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    Why So Many Families Are Applying to Gordonstoun, Scotland’s Unique Boarding School

    Gordonstoun offers world-class educational opportunities for those hoping to study at a Scottish boarding school.

    This year, Scottish boarding schools have seen an influx of admissions from prospective students throughout the UK. But this surge hasn’t come as a surprise to educational bodies; numerous candidates live in busy English cities and, as we recover from the pandemic, hope to attend school in Scotland’s peaceful pastures. In fact, almost 6,000 families from London alone have researched boarding schools through the Scottish Council for Independent Schools and Scotland’s Boarding Schools websites over the past year.

    ‘During lockdown, many families were cooped up together in major cities like London and dreamed of an idyllic childhood with easy access to wide, open spaces and a safe environment,’ says Director of the Scottish Council of Independent Schools John Edward. ‘That is something Scotland has in spades, and our members are seeing an increase in inquiries from city-based families as a result.’

    Surge of Enquiries for Gordonstoun School

    Amongst the rise in Scottish boarding school admissions, Gordonstoun has seen a huge surge of enquiries over recent months. Beautiful countryside and open spaces aside, the school has also received much media attention since one of its first pupils, and lifelong supporter, Prince Philip passed away in April. Since the Duke of Edinburgh attended Gordonstoun during the 1930s, some of his children and grandchildren have also spent their school days at the acclaimed school, which has long carried its royal heritage.

    ‘We’ve noticed for a while that there was an increase in inquiries from city-based families who wanted their children to escape an urban environment,’ a Gordonstoun spokesperson says. ‘Then we had all the publicity surrounding the death of HRH Prince Philip. Sometimes it’s hard to unpick one definitive reason why a parent is interested in our school, but these are both definitely factors at the moment.’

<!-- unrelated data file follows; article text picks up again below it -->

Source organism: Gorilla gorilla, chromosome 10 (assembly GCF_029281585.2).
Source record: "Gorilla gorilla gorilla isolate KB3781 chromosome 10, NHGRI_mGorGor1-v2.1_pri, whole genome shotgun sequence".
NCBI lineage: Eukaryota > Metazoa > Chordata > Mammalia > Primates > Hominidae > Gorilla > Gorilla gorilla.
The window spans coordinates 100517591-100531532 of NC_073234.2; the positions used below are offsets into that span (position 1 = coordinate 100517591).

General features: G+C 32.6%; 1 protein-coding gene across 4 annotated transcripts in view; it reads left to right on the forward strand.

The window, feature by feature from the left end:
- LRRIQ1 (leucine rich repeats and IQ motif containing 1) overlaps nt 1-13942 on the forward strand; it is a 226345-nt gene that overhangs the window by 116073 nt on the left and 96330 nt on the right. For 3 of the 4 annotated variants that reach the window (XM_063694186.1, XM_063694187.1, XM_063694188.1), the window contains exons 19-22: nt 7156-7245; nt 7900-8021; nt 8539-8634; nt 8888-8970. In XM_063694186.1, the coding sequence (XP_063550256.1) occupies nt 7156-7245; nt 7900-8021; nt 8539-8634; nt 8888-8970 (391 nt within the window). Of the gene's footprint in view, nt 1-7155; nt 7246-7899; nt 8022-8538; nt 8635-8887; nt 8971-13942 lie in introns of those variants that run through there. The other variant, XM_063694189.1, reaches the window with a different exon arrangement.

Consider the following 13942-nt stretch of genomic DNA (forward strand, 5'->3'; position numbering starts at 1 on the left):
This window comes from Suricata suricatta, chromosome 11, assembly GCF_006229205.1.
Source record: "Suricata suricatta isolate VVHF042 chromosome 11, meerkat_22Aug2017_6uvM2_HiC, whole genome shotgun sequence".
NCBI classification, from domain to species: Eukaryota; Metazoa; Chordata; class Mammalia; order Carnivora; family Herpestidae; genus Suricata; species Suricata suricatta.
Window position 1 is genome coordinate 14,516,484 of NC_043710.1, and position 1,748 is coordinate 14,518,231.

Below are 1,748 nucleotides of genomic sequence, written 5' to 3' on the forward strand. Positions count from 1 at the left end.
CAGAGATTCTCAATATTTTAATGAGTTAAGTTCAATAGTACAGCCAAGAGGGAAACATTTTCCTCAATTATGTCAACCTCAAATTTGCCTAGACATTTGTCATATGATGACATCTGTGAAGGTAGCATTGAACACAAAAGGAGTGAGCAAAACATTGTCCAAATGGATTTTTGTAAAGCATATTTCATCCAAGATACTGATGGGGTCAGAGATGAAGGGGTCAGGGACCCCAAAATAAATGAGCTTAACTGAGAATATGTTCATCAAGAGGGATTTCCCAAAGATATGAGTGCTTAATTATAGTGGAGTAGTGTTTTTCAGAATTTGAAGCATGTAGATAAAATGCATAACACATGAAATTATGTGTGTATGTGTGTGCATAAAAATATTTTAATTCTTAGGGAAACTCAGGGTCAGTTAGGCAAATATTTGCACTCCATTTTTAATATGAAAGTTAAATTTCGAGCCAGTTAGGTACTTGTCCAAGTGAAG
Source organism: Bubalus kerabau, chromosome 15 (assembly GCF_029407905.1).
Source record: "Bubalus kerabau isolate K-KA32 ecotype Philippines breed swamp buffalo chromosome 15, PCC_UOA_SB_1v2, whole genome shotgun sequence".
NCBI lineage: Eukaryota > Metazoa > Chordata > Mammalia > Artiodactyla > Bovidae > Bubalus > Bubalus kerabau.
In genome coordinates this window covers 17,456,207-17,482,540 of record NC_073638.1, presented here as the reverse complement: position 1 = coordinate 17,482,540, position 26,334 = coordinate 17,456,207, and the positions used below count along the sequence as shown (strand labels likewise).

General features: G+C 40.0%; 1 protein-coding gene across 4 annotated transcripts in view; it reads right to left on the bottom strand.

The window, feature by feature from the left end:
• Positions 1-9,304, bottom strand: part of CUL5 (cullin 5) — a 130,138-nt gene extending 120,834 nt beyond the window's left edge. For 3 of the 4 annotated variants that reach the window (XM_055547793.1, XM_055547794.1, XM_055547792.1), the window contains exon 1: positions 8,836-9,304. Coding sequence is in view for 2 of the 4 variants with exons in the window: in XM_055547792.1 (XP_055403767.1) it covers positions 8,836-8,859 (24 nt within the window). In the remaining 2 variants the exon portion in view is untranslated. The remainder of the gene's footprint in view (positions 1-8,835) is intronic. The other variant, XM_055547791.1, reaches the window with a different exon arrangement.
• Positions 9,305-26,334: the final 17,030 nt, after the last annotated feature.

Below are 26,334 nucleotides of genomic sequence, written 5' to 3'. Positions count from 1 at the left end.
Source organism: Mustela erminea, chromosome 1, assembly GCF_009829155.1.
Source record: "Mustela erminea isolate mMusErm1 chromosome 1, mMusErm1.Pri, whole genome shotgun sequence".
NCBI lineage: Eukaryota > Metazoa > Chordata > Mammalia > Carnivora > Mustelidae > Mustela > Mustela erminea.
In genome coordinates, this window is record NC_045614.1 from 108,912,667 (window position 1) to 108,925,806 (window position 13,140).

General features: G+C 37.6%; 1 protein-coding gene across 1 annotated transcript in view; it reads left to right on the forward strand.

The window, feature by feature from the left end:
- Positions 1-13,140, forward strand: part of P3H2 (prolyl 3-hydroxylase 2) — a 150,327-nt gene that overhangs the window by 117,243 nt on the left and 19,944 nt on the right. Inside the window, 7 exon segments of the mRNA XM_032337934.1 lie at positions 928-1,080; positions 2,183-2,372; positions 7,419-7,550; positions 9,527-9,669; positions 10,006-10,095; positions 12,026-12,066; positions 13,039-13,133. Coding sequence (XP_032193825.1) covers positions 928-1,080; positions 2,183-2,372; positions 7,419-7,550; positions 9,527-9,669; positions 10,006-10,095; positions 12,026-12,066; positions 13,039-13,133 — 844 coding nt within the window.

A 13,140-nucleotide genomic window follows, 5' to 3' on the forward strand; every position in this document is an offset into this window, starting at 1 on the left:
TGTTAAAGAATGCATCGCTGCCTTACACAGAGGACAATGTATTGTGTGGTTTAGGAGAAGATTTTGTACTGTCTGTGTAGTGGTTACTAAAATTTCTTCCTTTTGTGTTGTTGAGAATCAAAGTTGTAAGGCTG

On May 22, 2021, Gordonstoun took part in a virtual event for families who are considering Scottish boarding education for their children. Many young people and their parents enjoyed virtually meeting the school’s principal and admissions team.

    Post-Pandemic Return to School

    Now Gordonstoun students have returned to their rural campus for the 2021 summer term, they’re spending much time learning in the schools 200-acre woodland campus, local beaches, and backdrop of Scottish Highlands. Gordonstoun has moved many lessons outdoors as part of its commitment to the Boarding Schools’ Association ‘Covid Safe’ Charter. The school is also complying with all government guidelines and BSA regulations.

    Dialogue Society

    As students are now back at school, Gordonstoun is also encouraging them to share their thoughts on political pandemic-related challenges in its Dialogue Society. Many schools run debating societies, but Gordonstoun fosters a belief that dialogue is a healthier concept to teach when it comes to politics. And the pandemic has posed many challenges for political discussion. For example, students are currently discussing the row between the UK and the rest of Europe over vaccine supplies.

    By encouraging dialogue over debate, Gordonstoun helps students become great listeners. The Dialogue Society helps students understand their opponents’ views as a key part of resolving conflict. Rather than encouraging students to ‘win’ arguments, Gordonstoun shows students how to reach the best outcome for all. The idea is to show younger generations how they can replace the confrontational debates we often see on television with healthy dialogue.